The four-year-old inter-industry effort to develop an installation-training curriculum is making inroads with private and public technical schools and colleges.
In 2001, more than 1,000 students were in enrolled in Electronic Systems Technician (EST) training programs developed by the Consortium for Electronic Systems Technician Training (CESTT). The number grew to 2,254 between January and September 2002, according to Prentice Hall, which publishes and distributes course materials. The EST curriculum, said CESTT managing director Joe Jones, became the “fastest-selling curriculum in Prentice Hall’s arsenal of construction trade programs.”
CESTT was founded in February 1998 by 11 trade associations to expand the pool of trained entry-level installers available to employers in multiple installation industries, including the commercial and residential A/V, security, lighting and communications industries. The founders include the Consumer Electronics Association (CEA), the Custom Electronics Design and Installation Association (CEDIA), the Security Industry Association (SIA) and National Systems Contractors Association (NSCA).
By the end of 2000, the group had developed a curriculum that was adopted by two schools, but multiple schools now offer the program, which requires permanent training facilities because of the hours involved.
Although Prentice-Hall hasn’t released the name of the schools that have purchased EST course materials, CESTT has identified five of what it believes are many more schools offering all or part of the curriculum (see list below). The schools include the Lincoln Technical Institute, a private business- and vocational-training company that operates 23 schools in 11 states. In the fall of 2001, Lincoln inaugurated the program in its Melrose Park, Ill., campus and is rolling it out to more.
Two Lincoln schools in New Jersey will start the program later this year or early next, and the Columbia, Md., school will launch it in the spring. Two more schools will adopt the curriculum late next year or early in 2004, said Larry Hansen, an education supervisor at Lincoln’s Melrose facility.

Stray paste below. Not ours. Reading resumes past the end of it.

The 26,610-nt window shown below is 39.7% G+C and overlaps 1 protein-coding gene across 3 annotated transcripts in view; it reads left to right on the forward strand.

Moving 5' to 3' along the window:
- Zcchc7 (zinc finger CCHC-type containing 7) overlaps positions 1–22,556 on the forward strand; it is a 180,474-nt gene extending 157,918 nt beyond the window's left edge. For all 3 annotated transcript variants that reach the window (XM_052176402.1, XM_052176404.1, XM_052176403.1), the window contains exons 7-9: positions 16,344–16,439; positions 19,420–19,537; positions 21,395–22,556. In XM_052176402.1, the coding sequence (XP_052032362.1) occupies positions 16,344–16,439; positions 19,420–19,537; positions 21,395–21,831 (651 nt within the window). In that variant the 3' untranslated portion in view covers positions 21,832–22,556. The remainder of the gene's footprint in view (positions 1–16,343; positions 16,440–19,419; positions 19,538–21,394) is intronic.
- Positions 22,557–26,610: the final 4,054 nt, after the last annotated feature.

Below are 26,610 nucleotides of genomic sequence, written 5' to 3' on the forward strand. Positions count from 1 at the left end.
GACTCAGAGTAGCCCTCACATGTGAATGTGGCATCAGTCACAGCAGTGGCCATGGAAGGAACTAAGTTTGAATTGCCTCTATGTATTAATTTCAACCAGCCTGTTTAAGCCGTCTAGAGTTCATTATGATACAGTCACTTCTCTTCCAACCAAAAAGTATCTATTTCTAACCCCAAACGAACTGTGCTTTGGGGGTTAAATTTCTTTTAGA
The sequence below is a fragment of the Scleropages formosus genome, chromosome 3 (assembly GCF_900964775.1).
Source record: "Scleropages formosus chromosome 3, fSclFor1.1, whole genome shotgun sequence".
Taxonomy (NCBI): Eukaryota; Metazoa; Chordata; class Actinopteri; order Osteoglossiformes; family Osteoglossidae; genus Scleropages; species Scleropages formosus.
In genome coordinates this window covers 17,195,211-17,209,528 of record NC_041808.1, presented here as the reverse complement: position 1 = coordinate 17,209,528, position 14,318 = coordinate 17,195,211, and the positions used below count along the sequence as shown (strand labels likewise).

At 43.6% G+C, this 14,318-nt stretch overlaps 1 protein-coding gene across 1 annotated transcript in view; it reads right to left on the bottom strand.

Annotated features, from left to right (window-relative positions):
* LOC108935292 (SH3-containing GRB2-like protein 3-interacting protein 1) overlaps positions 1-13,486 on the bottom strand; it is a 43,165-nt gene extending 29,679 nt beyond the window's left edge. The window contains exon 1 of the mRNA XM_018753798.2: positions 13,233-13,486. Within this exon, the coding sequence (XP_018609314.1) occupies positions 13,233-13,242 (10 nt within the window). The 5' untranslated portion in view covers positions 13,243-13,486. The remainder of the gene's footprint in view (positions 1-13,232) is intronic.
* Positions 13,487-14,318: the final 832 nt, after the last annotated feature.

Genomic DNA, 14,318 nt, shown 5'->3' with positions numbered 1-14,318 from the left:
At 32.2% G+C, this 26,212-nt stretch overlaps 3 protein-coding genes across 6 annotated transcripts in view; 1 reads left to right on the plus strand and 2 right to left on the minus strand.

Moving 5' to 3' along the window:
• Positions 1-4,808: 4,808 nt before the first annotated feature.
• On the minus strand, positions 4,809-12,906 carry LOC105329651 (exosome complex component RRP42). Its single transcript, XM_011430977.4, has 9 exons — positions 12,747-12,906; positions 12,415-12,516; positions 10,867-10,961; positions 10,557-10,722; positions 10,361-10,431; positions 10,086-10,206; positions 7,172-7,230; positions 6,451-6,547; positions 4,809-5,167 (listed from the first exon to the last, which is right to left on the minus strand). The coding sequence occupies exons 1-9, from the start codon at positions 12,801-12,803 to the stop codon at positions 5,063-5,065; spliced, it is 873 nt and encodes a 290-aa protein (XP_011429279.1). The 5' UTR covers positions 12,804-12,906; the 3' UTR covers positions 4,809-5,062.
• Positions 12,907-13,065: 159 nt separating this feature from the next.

CESST has also identified several Job Corps training centers that have adopted the curriculum, as well as select chapters of a trade group, the Associated Builders and Contractors. Each of ABC’s 80 chapters offers training in about 20 construction-related crafts, Jones said.
Adoption began to take off last year, Jones said, when the third level of EST training was written.
To further accelerate adoption, CESTT hired Jones early this year as its first managing director. Formerly an education manager at a telecommunications trade association, he is now responsible for presenting the curriculum to schools, exhibiting at trade shows and representing the industry to prospective students.
The curriculum is also marketed through Prentice Hall’s sales reps, who call on community colleges and technical schools, and by the National Center for Construction Education & Research (NCCER). The center, a provider of technical and craft training curricula and services, wrote the CESTT curriculum based on input from a group of Subject Matter Experts (SMEs) appointed by the consortium and NCCER.
While promoting the adoption of its curriculum, the consortium continues to expand its curriculum. The current three levels require 450 hours of training, but a 165-hour fourth level is in development and should be completed in 2003, Jones said.
“If you take all four, you’d be a ‘super tech’ who could work across different disciplines in low-voltage fields, then follow up with manufacturer-specific training [for particular industries],” Jones said.
Each level could be included in two full-time community-college or vocational-school semesters, although Lincoln Tech compresses the three levels into an eight-month program.
EST Level 1 covers such topics as construction materials and methods, electrical theory, electrical safety and low-voltage cabling. The second level includes craft-related mathematics, power quality and grounding, voice and data systems, and computer applications.
EST’s third level includes cable selection, busses and networks, video systems, audio systems, and wireless signal transmission, among others. Level four would add project planning and documentation, fire alarms, security systems, nurse call systems, CCTV systems and systems integration, among other things.
All levels are targeted to individuals who design, integrate, install and provide field maintenance and service on products that transport voice, video, audio and data signals in a commercial or residential premises; control, capture and display the signals; or use signals to control mechanical and electrical equipment such as lighting.
In 2001, about 180,000 people were employed as installers in these fields.
Custom-home-specific training programs are run by CEDIA, Canadian company Media Dynamics (see TWICE, Oct. 28, p. 26) and the Training Department, which offers video-based and in-field training.